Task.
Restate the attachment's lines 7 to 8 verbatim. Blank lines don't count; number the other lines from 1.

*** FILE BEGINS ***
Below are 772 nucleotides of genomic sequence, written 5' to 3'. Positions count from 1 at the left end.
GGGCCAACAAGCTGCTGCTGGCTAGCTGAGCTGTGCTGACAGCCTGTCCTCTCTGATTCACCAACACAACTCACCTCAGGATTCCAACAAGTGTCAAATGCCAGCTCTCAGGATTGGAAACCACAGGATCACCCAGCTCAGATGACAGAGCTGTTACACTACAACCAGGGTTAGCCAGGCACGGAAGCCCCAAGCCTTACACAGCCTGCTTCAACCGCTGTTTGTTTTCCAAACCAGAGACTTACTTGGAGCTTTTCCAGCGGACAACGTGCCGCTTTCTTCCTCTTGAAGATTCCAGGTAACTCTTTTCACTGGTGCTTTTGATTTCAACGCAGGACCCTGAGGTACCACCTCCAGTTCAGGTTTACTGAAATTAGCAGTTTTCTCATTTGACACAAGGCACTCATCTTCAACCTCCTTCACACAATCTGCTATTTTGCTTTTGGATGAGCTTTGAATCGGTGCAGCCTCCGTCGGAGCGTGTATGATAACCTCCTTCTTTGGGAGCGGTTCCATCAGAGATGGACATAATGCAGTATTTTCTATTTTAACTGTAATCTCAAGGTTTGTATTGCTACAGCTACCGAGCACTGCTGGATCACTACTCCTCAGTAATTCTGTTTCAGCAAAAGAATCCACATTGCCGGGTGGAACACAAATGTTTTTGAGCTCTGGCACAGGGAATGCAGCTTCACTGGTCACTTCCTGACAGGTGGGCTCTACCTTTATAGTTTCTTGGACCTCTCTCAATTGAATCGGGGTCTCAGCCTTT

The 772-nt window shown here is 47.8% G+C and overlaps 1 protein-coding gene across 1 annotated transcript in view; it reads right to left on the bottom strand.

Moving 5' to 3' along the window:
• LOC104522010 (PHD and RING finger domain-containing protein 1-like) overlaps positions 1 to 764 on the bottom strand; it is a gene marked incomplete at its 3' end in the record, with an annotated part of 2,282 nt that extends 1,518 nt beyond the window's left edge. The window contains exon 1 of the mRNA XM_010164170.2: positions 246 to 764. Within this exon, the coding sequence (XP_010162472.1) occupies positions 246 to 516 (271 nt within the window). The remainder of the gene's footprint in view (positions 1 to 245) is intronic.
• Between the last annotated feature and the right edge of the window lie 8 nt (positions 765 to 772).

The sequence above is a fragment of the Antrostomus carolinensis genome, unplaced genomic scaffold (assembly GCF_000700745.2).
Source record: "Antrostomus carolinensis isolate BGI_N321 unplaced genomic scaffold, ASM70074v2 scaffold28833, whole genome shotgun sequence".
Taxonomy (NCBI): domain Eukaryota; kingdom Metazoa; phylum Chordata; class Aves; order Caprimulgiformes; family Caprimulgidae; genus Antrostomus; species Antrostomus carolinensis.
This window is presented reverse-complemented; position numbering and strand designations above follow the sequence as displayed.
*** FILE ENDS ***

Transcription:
The sequence above is a fragment of the Antrostomus carolinensis genome, unplaced genomic scaffold (assembly GCF_000700745.2).
Source record: "Antrostomus carolinensis isolate BGI_N321 unplaced genomic scaffold, ASM70074v2 scaffold28833, whole genome shotgun sequence".